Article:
Some worry that delaying infections and reducing their overall number could increase susceptibility in the population leading to bigger, more severe waves.
But these arguments implicitly assume that infection is the optimal – or indeed the only – way to build or maintain immunity.
While it remains important to maintain high levels of immunity in the population, vaccination presents an alternative way to top up immunity at much lower risk to the individual.
Unfortunately, the current vaccination strategy in the UK means that large swathes of the population haven’t had their immunity boosted by a vaccine dose for almost a year.
There’s a strong argument for providing booster vaccines to these groups.
Sustainable mitigation measures have broader benefits
Many studies have now shown that providing cleaner air in public spaces (for example, in schools and on public transport) can reduce the risk of COVID infections.
While people might still be exposed elsewhere, for many, travelling to and attending school or work are among the riskiest activities they undertake, not least because they spend a lot of time in those places.
For these people, reducing the likelihood of transmission in these settings would significantly reduce their overall risk.
Cleaner air also has benefits beyond the COVID pandemic, including reducing the burden of other airborne pathogens such as colds, RSV and flu, which are currently putting pressure on healthcare systems in many countries.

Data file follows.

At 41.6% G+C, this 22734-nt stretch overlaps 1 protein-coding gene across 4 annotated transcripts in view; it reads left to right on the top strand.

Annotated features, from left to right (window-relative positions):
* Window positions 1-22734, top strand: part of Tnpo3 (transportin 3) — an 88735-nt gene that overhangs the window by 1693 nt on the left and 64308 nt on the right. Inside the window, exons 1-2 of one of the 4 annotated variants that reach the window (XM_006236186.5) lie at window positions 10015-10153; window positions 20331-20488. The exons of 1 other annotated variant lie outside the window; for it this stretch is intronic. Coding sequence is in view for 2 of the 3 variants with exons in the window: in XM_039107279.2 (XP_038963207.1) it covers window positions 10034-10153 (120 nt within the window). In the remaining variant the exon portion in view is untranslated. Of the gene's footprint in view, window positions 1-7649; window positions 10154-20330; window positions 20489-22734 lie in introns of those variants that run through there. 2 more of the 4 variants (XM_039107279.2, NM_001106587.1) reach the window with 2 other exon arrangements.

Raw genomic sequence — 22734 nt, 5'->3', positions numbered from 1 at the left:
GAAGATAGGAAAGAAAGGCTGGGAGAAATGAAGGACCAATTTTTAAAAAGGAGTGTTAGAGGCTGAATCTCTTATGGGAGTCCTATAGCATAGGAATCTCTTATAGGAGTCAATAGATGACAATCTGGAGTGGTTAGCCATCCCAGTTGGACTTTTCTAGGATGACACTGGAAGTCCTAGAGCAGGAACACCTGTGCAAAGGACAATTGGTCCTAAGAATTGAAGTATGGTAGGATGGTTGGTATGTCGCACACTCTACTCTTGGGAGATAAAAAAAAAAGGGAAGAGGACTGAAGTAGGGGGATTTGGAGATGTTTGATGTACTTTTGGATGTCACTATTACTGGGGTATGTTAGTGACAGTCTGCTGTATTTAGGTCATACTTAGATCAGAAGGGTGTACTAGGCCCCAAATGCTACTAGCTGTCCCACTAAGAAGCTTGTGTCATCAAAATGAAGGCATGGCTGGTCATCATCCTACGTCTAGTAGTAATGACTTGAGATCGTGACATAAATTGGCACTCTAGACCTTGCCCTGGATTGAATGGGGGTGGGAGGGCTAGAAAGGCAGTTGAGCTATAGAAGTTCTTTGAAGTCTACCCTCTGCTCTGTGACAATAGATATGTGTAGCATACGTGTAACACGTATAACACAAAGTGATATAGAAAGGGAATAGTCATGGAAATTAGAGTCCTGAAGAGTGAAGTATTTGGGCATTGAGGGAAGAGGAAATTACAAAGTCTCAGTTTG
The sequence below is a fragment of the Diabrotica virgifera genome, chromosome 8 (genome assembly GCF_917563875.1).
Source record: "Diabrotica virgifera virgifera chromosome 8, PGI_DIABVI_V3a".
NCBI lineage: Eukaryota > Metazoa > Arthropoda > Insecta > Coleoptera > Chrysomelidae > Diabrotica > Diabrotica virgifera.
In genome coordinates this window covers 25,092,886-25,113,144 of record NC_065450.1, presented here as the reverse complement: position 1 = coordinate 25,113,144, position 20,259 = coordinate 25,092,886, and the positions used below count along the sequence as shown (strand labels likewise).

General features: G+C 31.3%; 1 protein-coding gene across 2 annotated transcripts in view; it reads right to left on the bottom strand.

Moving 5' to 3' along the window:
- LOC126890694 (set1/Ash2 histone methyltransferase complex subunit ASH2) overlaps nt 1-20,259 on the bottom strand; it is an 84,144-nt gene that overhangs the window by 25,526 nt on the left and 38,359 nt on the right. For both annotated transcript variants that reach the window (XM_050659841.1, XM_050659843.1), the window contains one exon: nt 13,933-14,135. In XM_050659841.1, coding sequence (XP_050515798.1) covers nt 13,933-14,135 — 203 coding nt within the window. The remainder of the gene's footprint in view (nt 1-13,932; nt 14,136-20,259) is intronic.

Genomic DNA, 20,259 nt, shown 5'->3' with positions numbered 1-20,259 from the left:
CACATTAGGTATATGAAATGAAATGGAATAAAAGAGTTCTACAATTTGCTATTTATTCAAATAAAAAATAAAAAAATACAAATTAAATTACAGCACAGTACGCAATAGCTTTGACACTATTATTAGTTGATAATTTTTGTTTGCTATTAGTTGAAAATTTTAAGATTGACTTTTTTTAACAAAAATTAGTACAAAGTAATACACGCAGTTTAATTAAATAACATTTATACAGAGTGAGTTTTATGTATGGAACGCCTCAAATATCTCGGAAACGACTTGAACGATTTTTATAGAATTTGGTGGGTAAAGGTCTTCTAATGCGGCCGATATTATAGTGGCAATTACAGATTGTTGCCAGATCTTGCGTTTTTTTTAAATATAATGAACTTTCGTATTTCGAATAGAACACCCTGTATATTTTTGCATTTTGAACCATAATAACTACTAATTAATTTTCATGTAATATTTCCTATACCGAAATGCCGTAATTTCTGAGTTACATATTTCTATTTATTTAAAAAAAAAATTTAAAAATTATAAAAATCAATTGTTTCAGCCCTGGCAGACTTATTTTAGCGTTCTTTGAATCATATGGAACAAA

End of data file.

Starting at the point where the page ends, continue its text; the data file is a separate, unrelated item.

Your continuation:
Even before the pandemic, the UK’s Royal College of Paediatrics had called for the improvement of indoor air in schools and homes.
The Royal Academy of Engineering estimated the economic benefits of improving ventilation alone in commercial, industrial and community settings could outweigh the costs by some margin – potentially £174 billion saved over 60 years.
During periods of high transmission, masks also represent an important tool to reduce transmission and are effective against a range of airborne viruses.
Broader societal measures such as improving housing quality, access to green spaces and sick pay, and reducing health inequalities, all represent sustainable mitigation strategies as well as being public goods more broadly.
These have long been stated priorities of UK governments but there hasn’t been significant progress in implementing them.
Preparing for the next pandemic
One crucial benefit to many of these measures is that they will be effective not only against any COVID variant, but against any new airborne pandemic.
In 2020, our lack of pandemic preparedness let us down badly. Implementing these measures now will increase our preparedness for the next pandemic, and improve our health in the meantime.
Written by Christina Pagel, Christian Yates. The Conversation.
If you care about COVID, please read studies about new way to predict severe COVID-19 and overweight, not high blood sugar, linked to higher risk of COVID-19 and long COVID.